Sunday the 18th the forecast was for partly cloudy and up near eighty. We packed a lunch and went east into Mississippi County to Big Lake National Wildlife Refuge. We started by walking parts of the ring path around the Moist Soils Unit. It's a neat place where rare birds often turn up. It has interesting grasshoppers and dragonflies and special butterflies like Bronze Copper and Broad-winged Skipper. It was too early for most of those, but it was just right to watch spawning Bowfin. We stood on the bank and looked straight down on a number of these "living fossils" rising to the top and gulping air in their big jaws, taking it down into the air bladder that serves as a primitive lung, their long continuous dorsal fin breaking the surface of the water and undulating with a snake's motion. When the eggs hatch in April you can sometimes see the young in a tight group, looking rather like a school of black tadpoles, foraging in shallow overflow water. If you look closely, you can make out the two-foot-long male bowfin just behind them, obscured by being in slightly deeper water, guarding them till they are old enough to take care of themselves.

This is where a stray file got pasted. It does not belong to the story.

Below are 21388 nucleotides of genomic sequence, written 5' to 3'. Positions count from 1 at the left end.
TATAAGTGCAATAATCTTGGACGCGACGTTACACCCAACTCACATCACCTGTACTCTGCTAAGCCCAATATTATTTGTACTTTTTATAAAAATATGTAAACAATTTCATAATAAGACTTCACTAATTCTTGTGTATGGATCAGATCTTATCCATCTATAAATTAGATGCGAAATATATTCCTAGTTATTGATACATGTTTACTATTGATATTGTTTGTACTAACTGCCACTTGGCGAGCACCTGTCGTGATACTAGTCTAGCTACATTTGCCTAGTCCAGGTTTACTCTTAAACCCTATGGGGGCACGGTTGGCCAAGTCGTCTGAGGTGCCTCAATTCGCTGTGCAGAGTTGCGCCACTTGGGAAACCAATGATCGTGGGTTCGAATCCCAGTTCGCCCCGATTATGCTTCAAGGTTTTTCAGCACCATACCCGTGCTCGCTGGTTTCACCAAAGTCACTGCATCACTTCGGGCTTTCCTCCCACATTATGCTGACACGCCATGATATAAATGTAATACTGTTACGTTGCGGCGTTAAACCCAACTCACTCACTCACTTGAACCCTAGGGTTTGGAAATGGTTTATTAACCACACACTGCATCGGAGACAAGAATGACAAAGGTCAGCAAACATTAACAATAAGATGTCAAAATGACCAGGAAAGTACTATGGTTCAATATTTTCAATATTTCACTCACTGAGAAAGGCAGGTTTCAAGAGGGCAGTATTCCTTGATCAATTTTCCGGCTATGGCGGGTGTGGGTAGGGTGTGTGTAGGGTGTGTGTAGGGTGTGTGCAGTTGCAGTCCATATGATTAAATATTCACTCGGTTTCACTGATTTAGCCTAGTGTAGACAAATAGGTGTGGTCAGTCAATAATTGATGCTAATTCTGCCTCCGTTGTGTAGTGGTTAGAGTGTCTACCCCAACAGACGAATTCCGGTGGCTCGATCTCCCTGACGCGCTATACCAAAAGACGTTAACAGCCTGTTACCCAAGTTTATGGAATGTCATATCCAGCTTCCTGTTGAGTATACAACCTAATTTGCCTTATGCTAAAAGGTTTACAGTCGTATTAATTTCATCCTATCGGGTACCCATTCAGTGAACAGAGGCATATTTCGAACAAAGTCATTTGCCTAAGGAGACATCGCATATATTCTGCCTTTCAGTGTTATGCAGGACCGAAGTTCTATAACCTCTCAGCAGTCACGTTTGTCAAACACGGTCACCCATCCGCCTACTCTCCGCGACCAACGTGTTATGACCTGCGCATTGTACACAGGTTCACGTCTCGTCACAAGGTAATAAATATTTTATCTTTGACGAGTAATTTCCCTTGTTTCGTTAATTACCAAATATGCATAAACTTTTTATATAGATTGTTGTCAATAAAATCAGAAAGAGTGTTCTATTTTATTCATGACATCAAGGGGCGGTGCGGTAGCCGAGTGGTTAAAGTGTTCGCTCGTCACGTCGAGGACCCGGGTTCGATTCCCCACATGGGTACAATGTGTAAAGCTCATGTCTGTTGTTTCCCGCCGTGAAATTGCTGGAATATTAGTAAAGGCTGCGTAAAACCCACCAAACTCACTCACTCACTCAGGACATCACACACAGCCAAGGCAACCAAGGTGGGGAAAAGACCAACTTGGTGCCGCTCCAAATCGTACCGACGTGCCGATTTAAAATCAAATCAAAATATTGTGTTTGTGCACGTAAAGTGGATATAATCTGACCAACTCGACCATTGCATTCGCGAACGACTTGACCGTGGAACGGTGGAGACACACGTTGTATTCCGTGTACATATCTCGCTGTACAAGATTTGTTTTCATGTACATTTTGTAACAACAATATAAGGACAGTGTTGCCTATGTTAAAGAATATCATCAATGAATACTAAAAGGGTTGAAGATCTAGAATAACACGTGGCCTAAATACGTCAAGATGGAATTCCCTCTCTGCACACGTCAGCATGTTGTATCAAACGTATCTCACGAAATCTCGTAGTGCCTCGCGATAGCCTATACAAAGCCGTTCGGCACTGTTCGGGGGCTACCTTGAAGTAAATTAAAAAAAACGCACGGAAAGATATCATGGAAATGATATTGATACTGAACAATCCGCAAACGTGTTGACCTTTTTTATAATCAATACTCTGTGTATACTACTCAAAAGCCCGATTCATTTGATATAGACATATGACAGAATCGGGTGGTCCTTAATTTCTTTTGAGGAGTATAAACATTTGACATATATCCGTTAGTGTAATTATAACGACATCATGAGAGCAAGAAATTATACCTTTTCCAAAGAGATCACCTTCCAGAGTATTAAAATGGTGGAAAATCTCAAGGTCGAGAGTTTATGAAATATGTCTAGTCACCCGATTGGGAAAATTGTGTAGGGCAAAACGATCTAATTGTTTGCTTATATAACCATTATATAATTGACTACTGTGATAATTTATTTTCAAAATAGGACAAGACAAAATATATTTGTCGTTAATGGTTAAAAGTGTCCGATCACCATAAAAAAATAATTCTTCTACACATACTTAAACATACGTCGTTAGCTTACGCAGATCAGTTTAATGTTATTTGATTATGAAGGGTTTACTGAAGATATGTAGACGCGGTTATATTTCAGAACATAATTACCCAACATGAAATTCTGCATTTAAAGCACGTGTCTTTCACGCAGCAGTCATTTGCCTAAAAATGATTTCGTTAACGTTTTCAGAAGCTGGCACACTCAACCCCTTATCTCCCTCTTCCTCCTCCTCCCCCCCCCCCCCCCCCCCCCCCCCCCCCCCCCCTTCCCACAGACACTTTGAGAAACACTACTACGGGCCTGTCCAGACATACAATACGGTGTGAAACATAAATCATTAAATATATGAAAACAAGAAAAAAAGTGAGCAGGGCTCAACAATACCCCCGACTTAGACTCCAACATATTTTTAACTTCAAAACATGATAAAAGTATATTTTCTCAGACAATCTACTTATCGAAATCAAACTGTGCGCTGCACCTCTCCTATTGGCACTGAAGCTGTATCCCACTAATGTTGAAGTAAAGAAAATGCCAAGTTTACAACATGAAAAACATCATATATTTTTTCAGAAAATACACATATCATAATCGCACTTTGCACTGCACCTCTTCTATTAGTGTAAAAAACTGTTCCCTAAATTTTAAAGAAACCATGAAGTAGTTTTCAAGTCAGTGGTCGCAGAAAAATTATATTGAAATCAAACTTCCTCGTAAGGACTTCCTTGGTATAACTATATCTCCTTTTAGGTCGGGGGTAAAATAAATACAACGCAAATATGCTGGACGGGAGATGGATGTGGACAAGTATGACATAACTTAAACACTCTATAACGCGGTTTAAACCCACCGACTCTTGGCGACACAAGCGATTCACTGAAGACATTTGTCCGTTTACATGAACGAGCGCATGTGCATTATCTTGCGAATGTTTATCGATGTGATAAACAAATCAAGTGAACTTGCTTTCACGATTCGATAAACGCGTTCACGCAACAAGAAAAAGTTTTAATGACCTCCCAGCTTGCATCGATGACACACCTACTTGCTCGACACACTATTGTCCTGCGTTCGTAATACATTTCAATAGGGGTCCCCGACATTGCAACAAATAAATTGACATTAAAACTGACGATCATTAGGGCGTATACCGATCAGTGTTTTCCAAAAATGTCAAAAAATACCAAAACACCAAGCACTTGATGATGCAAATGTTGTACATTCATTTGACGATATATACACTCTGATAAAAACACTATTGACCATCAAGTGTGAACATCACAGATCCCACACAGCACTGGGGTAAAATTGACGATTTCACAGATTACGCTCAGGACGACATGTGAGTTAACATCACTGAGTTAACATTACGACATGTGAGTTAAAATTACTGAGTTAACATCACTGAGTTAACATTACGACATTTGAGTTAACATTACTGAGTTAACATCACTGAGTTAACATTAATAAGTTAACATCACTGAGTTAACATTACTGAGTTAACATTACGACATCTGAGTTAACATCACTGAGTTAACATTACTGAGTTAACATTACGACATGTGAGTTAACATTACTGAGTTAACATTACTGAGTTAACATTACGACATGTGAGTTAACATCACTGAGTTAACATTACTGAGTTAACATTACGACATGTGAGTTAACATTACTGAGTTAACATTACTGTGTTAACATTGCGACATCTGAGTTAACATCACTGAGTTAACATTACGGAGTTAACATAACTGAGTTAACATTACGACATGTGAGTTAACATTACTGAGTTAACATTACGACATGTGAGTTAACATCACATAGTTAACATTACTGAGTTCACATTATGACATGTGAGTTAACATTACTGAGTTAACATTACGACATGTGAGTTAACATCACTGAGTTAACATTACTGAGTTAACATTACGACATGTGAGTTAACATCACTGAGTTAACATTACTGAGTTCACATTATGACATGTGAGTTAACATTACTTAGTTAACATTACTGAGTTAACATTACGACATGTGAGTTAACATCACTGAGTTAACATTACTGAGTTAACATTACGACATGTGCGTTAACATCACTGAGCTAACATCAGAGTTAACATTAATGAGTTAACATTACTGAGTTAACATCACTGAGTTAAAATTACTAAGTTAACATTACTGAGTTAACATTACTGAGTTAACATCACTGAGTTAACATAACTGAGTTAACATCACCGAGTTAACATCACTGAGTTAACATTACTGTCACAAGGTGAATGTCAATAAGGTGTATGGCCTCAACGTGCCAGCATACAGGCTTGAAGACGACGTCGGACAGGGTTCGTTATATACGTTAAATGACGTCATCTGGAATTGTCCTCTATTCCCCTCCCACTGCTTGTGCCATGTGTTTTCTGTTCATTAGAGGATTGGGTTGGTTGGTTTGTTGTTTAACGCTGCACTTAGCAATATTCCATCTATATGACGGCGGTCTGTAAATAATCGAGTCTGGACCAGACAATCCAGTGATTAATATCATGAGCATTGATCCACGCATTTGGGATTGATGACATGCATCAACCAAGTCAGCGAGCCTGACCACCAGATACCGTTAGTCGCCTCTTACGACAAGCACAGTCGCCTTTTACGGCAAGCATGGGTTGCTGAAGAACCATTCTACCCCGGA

They must make very effective guards. I once found the dried-out head of one by a fishing pier and took it home and soaked off the skin and took the skull, which had now come apart into hundreds of pieces, and spent hours gluing it back together. I remember the big sharp teeth went on forever, rows of teeth, teeth on the tongue, teeth on the palate.

We continued on down the path. There were a few ducks on the far side, shovelers, gadwall, blue-winged teal, ring-billed ducks, a single wigeon. We made sure to check its head color; a European wigeon had been seen in the state recently. There was a lot of emergent vegetation in the central pond we were walking around, and it had dozens of coot in it in two or three big groups, the individuals in each group swimming so close together they were touching each other. When we got close to one group it sped away, feet dragging in the water, wings beating, splashing and making a great fuss. They finally merged into one big flock, where they went along, heads beside heads, like a creche of enormous baby birds, or, inescapably, like black flamingos doing their mass mating dance.

Clouds towered around us, but there was still plenty of sun. However there was not much in the way of insects. A few ordinary butterflies, some Common Green Darner dragon flies (all males, with fresh bright blue abdomens), in one area tiny Orangewing Moths insisted on landing on us and staying with us.

And then Cheryl looked out across the lake: Here it comes, she said, and there was the first Monarch of the year flapping and gliding towards us.